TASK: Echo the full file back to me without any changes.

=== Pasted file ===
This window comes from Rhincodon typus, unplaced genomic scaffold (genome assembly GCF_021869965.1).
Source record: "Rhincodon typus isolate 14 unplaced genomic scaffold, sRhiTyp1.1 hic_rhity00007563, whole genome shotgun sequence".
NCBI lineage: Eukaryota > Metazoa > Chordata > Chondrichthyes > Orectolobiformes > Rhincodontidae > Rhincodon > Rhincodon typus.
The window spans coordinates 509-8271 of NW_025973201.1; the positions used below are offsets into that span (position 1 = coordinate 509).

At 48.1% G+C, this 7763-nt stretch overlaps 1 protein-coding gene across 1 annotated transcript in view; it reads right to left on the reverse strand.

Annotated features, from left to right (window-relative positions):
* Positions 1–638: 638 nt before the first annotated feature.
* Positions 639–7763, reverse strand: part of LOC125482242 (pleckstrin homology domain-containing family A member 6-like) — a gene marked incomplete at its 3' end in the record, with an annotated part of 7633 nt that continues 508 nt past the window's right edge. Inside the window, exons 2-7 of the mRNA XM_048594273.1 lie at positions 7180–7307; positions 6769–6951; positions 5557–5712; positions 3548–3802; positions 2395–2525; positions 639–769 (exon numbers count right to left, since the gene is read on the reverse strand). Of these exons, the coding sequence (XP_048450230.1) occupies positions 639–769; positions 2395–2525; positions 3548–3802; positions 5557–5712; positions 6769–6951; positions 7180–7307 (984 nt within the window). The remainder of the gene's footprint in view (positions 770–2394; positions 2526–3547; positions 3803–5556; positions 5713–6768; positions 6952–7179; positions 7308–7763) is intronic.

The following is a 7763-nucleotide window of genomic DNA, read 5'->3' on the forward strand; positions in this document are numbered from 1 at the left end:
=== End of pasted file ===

This window comes from Rhincodon typus, unplaced genomic scaffold (genome assembly GCF_021869965.1).
Source record: "Rhincodon typus isolate 14 unplaced genomic scaffold, sRhiTyp1.1 hic_rhity00007563, whole genome shotgun sequence".
NCBI lineage: Eukaryota > Metazoa > Chordata > Chondrichthyes > Orectolobiformes > Rhincodontidae > Rhincodon > Rhincodon typus.
The window spans coordinates 509-8271 of NW_025973201.1; the positions used below are offsets into that span (position 1 = coordinate 509).

At 48.1% G+C, this 7763-nt stretch overlaps 1 protein-coding gene across 1 annotated transcript in view; it reads right to left on the reverse strand.

Annotated features, from left to right (window-relative positions):
* Positions 1–638: 638 nt before the first annotated feature.
* Positions 639–7763, reverse strand: part of LOC125482242 (pleckstrin homology domain-containing family A member 6-like) — a gene marked incomplete at its 3' end in the record, with an annotated part of 7633 nt that continues 508 nt past the window's right edge. Inside the window, exons 2-7 of the mRNA XM_048594273.1 lie at positions 7180–7307; positions 6769–6951; positions 5557–5712; positions 3548–3802; positions 2395–2525; positions 639–769 (exon numbers count right to left, since the gene is read on the reverse strand). Of these exons, the coding sequence (XP_048450230.1) occupies positions 639–769; positions 2395–2525; positions 3548–3802; positions 5557–5712; positions 6769–6951; positions 7180–7307 (984 nt within the window). The remainder of the gene's footprint in view (positions 770–2394; positions 2526–3547; positions 3803–5556; positions 5713–6768; positions 6952–7179; positions 7308–7763) is intronic.

The following is a 7763-nucleotide window of genomic DNA, read 5'->3' on the forward strand; positions in this document are numbered from 1 at the left end: